Don’t listen to latest Tory claims – Slavery and empire made Britain rich

A Tory think tank’s book claims Britain’s economic success was due to British genius, dismissing the role of colonialism and slavery. Critics argue it’s politically motivated, ignoring scholarly consensus on colonial impacts.

Don’t listen to latest Tory claims – Slavery and empire made Britain rich


Director of the Centre for Postcolonial
Studies at Goldsmiths, University of London.

B ritain’s economic success over the past several hundred years has nothing to do with its exploitation and enslavement of others – it was simply a product of British genius. At least, that’s the argument made in a new book published by a Tory think tank-cum-mouthpiece.

Written by Kristian Niemietz and published by the Institute of Economic Affairs (IEA), where Niemietz is head of political economy, Imperial Measurement: A Cost-Benefit Analysis of Western Colonialism looks to answer why the West became rich.

But the book is a political tract, not a scholarly work. It is an attempt at shoring up right-wing narratives rather than seriously studying the effects and legacies of slavery and colonialism. Despite its size – at 88 pages, it is essentially a pamphlet – it is intended to add some intellectual heft to Tory claims.

Ministers often denounce critical evaluations of Britain’s past and present as ‘wokery’ and evidence of a reprehensible lack of patriotism – particularly on issues relating to race and racism. In March 2021, a widely criticised government-commissioned report found Britain is not institutionally racist, and even that it is a “model for other white-majority countries”.

It is within this context that Imperial Measurement was published earlier this month. The book begins by exploring the claim that slavery and empire are directly connected to the industrial revolution and rapid increase in aggregate wealth in the Western world. This, Niemietz finds, is the “BLM-isation or Woke-ification” of arguments first advanced by Marx and by Eric Williams, who wrote the groundbreaking 1944 book, Capitalism and Slavery.

Niemietz goes on to state: “Colonialism and the slave trade made, at best, minor contributions to the West’s economic development, and they may well have been net lossmakers”.

This is a finding in stark contrast to the substantial and growing scholarly literature on the subject, whose authors often disagree on how important slavery and colonialism were to the economic advance and growing prosperity of European countries, but rarely dispute that they were important.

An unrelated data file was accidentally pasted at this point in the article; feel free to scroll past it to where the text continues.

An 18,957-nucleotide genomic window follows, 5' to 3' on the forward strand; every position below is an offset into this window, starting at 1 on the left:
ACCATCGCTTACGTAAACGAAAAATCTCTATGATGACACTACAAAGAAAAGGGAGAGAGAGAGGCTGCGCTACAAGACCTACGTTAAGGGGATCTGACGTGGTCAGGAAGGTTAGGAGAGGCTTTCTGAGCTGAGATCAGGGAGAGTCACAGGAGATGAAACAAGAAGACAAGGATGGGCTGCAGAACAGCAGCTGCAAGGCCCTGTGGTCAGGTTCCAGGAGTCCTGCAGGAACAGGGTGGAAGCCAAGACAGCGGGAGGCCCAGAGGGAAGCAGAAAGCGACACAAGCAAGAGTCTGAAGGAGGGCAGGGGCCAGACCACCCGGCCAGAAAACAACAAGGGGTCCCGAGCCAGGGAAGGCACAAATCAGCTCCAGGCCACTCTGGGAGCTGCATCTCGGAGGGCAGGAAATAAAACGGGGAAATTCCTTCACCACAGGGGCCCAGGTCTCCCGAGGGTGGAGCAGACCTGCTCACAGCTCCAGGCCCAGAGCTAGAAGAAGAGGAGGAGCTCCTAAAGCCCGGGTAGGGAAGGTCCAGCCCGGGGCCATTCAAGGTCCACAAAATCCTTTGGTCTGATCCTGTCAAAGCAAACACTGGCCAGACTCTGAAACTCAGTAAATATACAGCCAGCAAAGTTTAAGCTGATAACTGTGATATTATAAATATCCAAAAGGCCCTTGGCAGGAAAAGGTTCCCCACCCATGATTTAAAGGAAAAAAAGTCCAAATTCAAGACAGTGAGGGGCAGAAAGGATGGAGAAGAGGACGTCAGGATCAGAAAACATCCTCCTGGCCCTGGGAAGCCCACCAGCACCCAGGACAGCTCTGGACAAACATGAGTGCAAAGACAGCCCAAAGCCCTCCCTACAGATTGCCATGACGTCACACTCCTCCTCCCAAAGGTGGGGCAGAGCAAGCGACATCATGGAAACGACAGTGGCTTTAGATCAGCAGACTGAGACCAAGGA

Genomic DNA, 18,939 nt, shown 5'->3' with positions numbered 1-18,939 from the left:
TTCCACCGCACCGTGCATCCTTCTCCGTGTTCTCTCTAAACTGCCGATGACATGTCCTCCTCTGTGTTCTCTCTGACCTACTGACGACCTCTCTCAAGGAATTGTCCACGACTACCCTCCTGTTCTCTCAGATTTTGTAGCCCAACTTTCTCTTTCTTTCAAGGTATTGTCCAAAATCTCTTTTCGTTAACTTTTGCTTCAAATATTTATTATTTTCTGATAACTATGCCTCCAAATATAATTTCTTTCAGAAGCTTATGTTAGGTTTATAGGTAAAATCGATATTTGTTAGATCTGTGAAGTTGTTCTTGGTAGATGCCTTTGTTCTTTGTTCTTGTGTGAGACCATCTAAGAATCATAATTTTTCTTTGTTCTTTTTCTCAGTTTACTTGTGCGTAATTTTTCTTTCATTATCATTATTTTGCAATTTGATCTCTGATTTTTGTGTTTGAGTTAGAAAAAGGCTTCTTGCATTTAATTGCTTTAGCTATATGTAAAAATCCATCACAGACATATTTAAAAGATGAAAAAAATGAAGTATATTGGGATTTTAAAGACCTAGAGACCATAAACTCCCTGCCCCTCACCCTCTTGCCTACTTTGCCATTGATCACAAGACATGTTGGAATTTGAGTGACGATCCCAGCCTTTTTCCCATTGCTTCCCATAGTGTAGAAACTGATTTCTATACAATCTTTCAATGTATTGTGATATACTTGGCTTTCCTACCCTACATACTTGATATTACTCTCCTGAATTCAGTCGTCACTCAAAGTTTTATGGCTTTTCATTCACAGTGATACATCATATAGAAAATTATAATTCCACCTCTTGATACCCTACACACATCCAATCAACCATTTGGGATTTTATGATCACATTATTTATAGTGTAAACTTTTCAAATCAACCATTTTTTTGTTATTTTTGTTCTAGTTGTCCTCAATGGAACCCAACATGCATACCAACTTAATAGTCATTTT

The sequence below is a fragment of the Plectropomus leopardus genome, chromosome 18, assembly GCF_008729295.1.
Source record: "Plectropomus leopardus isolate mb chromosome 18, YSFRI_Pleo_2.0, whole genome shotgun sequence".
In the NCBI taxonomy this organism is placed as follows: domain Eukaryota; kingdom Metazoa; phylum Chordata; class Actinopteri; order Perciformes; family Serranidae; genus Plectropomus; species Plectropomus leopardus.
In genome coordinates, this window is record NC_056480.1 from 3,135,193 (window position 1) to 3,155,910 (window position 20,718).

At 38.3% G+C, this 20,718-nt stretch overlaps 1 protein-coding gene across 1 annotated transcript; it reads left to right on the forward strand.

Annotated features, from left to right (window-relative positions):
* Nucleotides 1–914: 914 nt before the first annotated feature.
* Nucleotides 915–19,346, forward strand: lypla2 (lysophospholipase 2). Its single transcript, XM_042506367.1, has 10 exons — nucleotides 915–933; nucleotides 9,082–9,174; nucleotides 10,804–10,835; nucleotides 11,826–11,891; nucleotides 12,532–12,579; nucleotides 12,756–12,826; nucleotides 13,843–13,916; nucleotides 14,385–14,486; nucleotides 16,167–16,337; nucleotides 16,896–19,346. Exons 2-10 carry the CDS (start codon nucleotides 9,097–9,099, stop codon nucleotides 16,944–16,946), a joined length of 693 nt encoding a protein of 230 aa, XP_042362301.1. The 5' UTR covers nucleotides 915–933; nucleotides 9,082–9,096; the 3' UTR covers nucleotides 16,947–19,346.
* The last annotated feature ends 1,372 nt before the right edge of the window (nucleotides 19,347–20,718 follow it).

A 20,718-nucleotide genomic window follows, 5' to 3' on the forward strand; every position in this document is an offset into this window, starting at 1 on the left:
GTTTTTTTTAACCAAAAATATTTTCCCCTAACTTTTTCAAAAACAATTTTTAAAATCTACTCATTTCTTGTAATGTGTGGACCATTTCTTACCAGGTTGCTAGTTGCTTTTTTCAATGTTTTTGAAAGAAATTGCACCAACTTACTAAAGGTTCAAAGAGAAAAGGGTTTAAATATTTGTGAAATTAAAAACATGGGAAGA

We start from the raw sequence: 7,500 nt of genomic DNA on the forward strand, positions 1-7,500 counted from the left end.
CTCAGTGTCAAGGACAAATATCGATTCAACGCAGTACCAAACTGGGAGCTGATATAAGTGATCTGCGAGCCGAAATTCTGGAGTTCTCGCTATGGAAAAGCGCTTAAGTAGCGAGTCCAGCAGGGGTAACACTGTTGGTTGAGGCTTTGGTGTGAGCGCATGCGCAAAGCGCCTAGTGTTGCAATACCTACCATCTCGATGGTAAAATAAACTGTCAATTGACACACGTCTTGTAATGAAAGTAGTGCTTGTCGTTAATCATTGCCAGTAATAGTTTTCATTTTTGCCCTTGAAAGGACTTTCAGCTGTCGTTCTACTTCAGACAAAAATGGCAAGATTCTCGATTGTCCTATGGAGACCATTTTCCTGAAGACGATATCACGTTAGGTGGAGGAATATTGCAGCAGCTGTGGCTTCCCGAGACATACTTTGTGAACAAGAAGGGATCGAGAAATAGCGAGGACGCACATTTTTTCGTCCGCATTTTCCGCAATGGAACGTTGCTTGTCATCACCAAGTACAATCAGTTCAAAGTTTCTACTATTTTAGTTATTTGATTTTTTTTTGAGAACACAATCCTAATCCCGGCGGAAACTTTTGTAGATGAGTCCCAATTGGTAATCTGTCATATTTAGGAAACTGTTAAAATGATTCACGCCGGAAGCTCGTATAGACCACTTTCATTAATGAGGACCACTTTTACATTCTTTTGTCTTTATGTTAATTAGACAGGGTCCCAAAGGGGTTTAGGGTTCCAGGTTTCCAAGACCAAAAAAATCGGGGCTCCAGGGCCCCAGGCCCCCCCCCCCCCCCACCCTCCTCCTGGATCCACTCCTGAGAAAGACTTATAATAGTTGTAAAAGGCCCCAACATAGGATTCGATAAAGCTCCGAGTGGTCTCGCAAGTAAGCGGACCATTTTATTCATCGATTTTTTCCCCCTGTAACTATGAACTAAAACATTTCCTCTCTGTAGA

Generally, it is agreed that the transatlantic slave trade and colonial conquest inaugurated a ‘globalised’ world, and that one of the consequences of this was the impoverishment of the colonies and the rapid economic development of the coloniser countries.

Niemietz is uninterested in the subtleties of this debate, though, or possibly unaware of it. His sources are limited and highly selective, and his woefully inadequate bibliography is striking for its numerous omissions, including the important and widely cited works of Joseph Inikori, Kenneth Pomeranz and Roy Bin Wong. The German empire is dealt with in two pages, the French empire in four.

On the basis of its exhaustive research, the pamphlet moves towards its predetermined conclusion: the wealth of Britain and the West more generally, and the poverty of the formerly colonised countries, has little to do with slavery or colonial exploitation.

“The best predictors of how rich or poor a country is today,” Niemietz writes, “are… the Economic Freedom Index and the Ease of Doing Business Index”. Presumably, he thinks the countries in the Global South should follow the deregulatory and tax-cutting policies backed by the IEA, just as Liz Truss’s short-lived government did when it tanked the economy.

In the echo chamber of right-wing discourse, it can be difficult to tell what was the original and what is the echo. Soon after Imperial Measurment’s publication on 1 May, Kemi Badenoch, a cabinet minister and Tory leadership hopeful, hailed the book as “a welcome counterweight to simplistic narratives” that ascribe British economic development in preceding centuries to the wealth garnered from the slave trade and colonial domination.

Just weeks earlier, Badenoch had spoken to the great and the good (and the wealthy) of the financial services industry at the CityUK International Conference, where she lamented, “Talk about the wealth and success of the UK as being down to colonialism or white imperialism or privilege or whatever.” Her speech concluded that there was nothing to examine, let alone seek to redress or remedy, in Britain’s present or in its imperial past. Move along, nothing to see here!

Such sentiment is not unusual in the Conservative Party of late. Headed for near-certain defeat in the general election later this year, Tory MPs’ last gambit is to intensify the ‘culture wars’ in efforts to distract from our declining living standards and crumbling public services.

Niemietz’s work is best read as a contribution to these culture wars, which target refugees, ‘lefty lawyers’, ‘remoaners’, the trans community, striking workers, Muslims and many other vulnerable or marginalised people.

But while Badenoch and Niemietz are symptomatic of the right-wing obsession with ‘wokery’, they are not good guides to the complex issues relating to Britain’s slave-trading and imperial past. Their polemics illustrate instead that any nation unwilling to confront its past in a clear-eyed fashion is ill-equipped to confront the challenges of the present, or to prepare for the future.




▪ This piece was first published in openDemocracy and re-published in PUBLIC SQUARE UK on 29 May 2024 under a Creative Commons Attribution-NonCommercial 4.0 International licence. | The author writes in a personal capacity.
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